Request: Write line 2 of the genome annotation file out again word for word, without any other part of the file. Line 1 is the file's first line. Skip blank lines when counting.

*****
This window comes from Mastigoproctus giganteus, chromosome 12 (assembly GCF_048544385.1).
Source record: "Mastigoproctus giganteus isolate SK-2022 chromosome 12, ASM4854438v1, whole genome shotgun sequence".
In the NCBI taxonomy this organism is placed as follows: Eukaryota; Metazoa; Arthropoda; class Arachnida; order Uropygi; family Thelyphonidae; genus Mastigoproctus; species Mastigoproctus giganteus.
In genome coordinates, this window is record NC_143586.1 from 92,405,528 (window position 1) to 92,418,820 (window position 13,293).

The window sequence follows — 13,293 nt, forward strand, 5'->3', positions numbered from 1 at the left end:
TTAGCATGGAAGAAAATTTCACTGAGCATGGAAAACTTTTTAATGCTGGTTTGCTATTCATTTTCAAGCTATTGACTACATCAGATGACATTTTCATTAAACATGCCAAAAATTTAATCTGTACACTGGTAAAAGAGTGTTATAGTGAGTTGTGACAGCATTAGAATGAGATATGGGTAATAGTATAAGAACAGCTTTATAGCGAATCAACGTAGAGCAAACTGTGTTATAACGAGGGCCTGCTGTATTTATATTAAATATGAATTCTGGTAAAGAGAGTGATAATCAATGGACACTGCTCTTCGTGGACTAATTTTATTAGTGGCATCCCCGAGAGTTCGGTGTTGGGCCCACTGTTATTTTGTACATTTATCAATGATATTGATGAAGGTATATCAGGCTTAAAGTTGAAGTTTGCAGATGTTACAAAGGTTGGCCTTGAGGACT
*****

Source record: "Mastigoproctus giganteus isolate SK-2022 chromosome 12, ASM4854438v1, whole genome shotgun sequence".